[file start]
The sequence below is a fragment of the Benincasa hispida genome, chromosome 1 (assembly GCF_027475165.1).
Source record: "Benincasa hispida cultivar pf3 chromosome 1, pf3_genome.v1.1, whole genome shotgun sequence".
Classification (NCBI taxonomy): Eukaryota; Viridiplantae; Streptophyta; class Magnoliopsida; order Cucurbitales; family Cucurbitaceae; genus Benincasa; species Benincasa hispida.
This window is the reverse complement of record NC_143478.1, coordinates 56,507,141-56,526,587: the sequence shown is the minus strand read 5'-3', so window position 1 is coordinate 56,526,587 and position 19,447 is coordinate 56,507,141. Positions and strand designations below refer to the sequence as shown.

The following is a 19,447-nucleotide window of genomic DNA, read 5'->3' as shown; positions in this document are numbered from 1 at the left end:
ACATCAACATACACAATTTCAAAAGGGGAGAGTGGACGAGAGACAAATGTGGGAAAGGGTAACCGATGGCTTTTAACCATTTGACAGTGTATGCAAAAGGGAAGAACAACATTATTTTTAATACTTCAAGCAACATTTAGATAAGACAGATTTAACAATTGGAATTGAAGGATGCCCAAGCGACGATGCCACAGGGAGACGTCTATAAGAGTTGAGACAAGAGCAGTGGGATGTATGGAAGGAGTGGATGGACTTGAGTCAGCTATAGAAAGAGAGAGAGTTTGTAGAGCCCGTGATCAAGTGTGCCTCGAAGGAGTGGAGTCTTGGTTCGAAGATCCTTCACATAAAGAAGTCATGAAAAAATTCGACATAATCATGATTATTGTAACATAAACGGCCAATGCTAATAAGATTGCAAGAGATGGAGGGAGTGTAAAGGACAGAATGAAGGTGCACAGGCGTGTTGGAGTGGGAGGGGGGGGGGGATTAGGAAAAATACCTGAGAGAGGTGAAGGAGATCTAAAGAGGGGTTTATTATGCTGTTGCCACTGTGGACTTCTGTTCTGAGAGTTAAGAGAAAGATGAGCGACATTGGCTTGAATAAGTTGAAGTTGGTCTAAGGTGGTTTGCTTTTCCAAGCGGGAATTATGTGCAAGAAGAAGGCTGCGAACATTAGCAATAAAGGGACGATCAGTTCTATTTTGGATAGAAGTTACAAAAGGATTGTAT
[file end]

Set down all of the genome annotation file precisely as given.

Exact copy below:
The sequence below is a fragment of the Benincasa hispida genome, chromosome 1 (assembly GCF_027475165.1).
Source record: "Benincasa hispida cultivar pf3 chromosome 1, pf3_genome.v1.1, whole genome shotgun sequence".
Classification (NCBI taxonomy): Eukaryota; Viridiplantae; Streptophyta; class Magnoliopsida; order Cucurbitales; family Cucurbitaceae; genus Benincasa; species Benincasa hispida.
This window is the reverse complement of record NC_143478.1, coordinates 56,507,141-56,526,587: the sequence shown is the minus strand read 5'-3', so window position 1 is coordinate 56,526,587 and position 19,447 is coordinate 56,507,141. Positions and strand designations below refer to the sequence as shown.

The following is a 19,447-nucleotide window of genomic DNA, read 5'->3' as shown; positions in this document are numbered from 1 at the left end:
ACATCAACATACACAATTTCAAAAGGGGAGAGTGGACGAGAGACAAATGTGGGAAAGGGTAACCGATGGCTTTTAACCATTTGACAGTGTATGCAAAAGGGAAGAACAACATTATTTTTAATACTTCAAGCAACATTTAGATAAGACAGATTTAACAATTGGAATTGAAGGATGCCCAAGCGACGATGCCACAGGGAGACGTCTATAAGAGTTGAGACAAGAGCAGTGGGATGTATGGAAGGAGTGGATGGACTTGAGTCAGCTATAGAAAGAGAGAGAGTTTGTAGAGCCCGTGATCAAGTGTGCCTCGAAGGAGTGGAGTCTTGGTTCGAAGATCCTTCACATAAAGAAGTCATGAAAAAATTCGACATAATCATGATTATTGTAACATAAACGGCCAATGCTAATAAGATTGCAAGAGATGGAGGGAGTGTAAAGGACAGAATGAAGGTGCACAGGCGTGTTGGAGTGGGAGGGGGGGGGGGATTAGGAAAAATACCTGAGAGAGGTGAAGGAGATCTAAAGAGGGGTTTATTATGCTGTTGCCACTGTGGACTTCTGTTCTGAGAGTTAAGAGAAAGATGAGCGACATTGGCTTGAATAAGTTGAAGTTGGTCTAAGGTGGTTTGCTTTTCCAAGCGGGAATTATGTGCAAGAAGAAGGCTGCGAACATTAGCAATAAAGGGACGATCAGTTCTATTTTGGATAGAAGTTACAAAAGGATTGTAT